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  Resident, September 9-15, 1997

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Newman’s Own

It's noon on August 26 and a late-summer heat wave has descended on the city, sapping the vigor from the crowds that normally bustle along the "museum mile." People drag themselves down Fifth Avenue looking rumpled and fatigued.

But inside the Metropolitan Museum of Art, tourists and native New Yorkers appear animated as they move through the marble interior. The air-conditioning and the prospect of beautiful art has restored their energy. Something else, however, is responsible for their behavior. Paul Newman is in the house, making a public service commercial for something he feels passionate about, public support for the arts.

Newman's back is to the balcony that overlooks the Great Hall of the Met. He leans on his elbows, which rest on a balustrade, and mouths his lines. His legendary blue eyes penetrate the middle distance, their focus unwavering. He seems undisturbed by stares from fans that circle the perimeter of the set. The skin around his jawline and neck is still taut, revealing those great bones. His frame is wiry-strong, not an ounce of fat in sight. He's wearing a close-cropped mustache, lending him a stately air, and he's dressed casually in olive-drab pants, a beige long-sleeved cotton shirt, and tan boating shoes--he makes 72 look good.

Waiting for his cue from the director, who looms above the actor on a crane, Newman takes pause to marvel at the 17th Century marble sculpture before him, Perseus With The Head of Medusa. As Perseus used guile and cunning to achieve his goal, so is Newman about to use his acumen in pursuit of his mission.

"Amazing!" Newman says, looking into the lens of the rolling camera. "Five million, three hundred thousand people came in the last year to this one museum. That's more than went to see the Mets, the Jets, Giants, Yankees. The Knicks, Nets, Rangers. More people came here than went to see all of them combined."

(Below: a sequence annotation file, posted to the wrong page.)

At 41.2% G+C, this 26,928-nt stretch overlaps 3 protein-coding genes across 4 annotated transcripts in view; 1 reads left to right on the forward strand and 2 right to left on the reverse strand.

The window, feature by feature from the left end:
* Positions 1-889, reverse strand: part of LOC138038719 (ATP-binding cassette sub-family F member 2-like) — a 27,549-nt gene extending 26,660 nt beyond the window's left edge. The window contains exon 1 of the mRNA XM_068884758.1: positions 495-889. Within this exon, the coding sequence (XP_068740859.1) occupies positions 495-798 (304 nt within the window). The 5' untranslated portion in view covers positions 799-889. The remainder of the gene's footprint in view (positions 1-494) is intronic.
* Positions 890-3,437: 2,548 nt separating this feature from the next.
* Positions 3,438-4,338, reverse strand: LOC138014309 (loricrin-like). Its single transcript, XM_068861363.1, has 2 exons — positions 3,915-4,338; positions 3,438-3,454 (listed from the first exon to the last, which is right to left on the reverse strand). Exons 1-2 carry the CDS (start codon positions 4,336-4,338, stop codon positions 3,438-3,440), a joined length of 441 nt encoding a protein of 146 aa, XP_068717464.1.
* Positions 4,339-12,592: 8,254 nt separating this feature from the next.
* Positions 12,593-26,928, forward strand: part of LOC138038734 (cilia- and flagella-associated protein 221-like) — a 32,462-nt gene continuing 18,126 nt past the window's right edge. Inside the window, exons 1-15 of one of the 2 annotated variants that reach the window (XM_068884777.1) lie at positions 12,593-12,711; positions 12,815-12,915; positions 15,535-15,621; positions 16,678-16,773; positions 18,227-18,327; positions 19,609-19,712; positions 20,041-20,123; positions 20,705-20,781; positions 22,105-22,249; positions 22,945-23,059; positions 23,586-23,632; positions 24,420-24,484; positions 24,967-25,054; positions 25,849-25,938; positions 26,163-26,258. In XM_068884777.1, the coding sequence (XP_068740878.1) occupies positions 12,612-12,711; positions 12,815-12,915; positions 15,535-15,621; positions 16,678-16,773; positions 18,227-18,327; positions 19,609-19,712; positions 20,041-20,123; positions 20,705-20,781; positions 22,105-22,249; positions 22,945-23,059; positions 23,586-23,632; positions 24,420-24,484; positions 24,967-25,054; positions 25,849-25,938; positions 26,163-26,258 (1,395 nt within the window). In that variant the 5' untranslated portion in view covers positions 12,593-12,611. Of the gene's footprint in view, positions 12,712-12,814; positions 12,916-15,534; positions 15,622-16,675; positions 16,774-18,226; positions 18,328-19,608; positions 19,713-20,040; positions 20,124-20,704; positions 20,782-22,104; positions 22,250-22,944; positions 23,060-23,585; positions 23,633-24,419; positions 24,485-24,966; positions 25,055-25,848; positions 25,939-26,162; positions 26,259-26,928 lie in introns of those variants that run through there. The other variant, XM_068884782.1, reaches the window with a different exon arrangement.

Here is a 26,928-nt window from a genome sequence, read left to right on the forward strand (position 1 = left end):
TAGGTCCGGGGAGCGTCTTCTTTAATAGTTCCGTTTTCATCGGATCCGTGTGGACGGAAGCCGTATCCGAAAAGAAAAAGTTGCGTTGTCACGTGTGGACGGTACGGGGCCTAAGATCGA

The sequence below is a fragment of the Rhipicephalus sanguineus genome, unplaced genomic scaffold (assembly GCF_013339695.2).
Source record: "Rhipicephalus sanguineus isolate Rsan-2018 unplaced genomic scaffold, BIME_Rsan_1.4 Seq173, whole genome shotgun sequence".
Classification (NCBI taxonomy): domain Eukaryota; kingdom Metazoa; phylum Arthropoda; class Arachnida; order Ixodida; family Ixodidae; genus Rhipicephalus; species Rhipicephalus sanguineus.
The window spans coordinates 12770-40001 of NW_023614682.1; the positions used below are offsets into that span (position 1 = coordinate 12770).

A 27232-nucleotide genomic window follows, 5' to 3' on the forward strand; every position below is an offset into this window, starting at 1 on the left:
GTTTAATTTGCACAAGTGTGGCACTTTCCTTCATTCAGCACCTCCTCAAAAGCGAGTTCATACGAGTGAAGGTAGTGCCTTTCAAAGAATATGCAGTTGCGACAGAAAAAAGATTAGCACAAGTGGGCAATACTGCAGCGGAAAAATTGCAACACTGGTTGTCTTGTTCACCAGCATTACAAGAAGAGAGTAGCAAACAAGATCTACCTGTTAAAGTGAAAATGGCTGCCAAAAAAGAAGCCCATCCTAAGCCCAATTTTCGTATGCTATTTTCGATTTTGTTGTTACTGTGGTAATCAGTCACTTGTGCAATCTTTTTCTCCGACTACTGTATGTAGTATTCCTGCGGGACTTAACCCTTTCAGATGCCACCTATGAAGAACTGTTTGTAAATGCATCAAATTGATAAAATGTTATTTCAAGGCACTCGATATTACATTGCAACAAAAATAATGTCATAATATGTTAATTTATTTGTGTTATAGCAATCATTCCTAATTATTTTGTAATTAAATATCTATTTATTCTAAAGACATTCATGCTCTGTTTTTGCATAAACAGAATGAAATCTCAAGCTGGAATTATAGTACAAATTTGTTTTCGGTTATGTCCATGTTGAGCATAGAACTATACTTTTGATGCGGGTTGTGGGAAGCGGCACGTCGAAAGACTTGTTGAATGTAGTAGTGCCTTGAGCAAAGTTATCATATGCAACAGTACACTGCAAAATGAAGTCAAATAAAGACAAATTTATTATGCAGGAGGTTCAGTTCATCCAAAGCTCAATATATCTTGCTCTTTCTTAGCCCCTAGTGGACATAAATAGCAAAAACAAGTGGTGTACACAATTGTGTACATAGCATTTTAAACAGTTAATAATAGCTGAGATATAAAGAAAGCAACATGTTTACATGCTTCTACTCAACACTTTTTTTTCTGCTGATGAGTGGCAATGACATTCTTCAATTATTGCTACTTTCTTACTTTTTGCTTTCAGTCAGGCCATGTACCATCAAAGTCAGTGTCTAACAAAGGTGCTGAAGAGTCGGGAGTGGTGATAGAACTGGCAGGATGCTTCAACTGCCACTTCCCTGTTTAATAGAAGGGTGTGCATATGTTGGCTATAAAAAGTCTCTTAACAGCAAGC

As it booms up, the camera reframes to include the nude statue--being careful to avoid Perseus’s private parts. Newman’s eyes track up the statue. He then acknowledges the lens, taking his final adjustment with a trademark wink. "Public funding for the arts!" he says, setting up his money line. "It’s a small price to pay for beauty"—it’s a line that worked for him 28 years ago as Butch Cassidy, it still works for him today.

This is one of three public service announcements Newman shot at the Met and will begin running the week of September 15. The commercials are sponsored by the American Arts Alliance, a nationwide consortium of nonprofit arts organizations.

Offstage, a production assistant hands Newman a bottle of water. "What's this?" he asks. The PA responds, "Water." The star says, "God, I haven't touched this stuff since '58." He laughs, as does the PA and all the crew within earshot, but it seems his allusion goes over the heads of the youthful crew. In the distant past, Newman's beverage of choice was beer--you hardly ever saw him without one. Now he has traded in his can of beer for a Sprite, and a healthy salad for his midday meal.

Between takes Newman talks shop with his friend and business associate Steve Nevas, who contributed to the writing of the ads. Newman is pantomiming a race car driving maneuver, shifting gears and holding an imaginary steering wheel. "You know, some of the great NASCAR drivers, ones that have been around a long time like Dale Earnhart, are getting knocked off by young hard-chargers. It's the same in the film business," he says, looking down at the crowd as if he just spotted Brad Pitt. "Every time you look over your shoulder you get a new crop of guys breathing down your neck," he says with mock concern.

Newman does a few more takes, trying to make it perfect. He walks over to the viewing monitor to see how it looks and to confer with the producer. Some of the crew still seem a little uptight around him, a little in awe of the icon. He gently grabs the arm of the script supervisor passing by, pulls her over to the monitor, saying, "I think I should say something to the effect: 'Today, I am wearing my museum shoes.' What do you think?" he asks pointing to his slightly grandpa-like shoes. He likes to keep the mood light.

Having nailed the spot, Newman checks his watch, eager to move on to the next two commercials. He has already used up thirty minutes of the two hours he has available to do the PSAs. He has just spent his vacation at Hole In The Wall, his camp for children with terminal illnesses; and this morning, he has driven down from Williamstown, MA, where his wife, Joanne Woodward, is directing a play. After the shoot, he has a recording session, and, then, dinner with friends.

As Newman and the crew move away to the next location in the American Wing of the museum, they leave Perseus alone to welcome the next 5,300,000 visitors.


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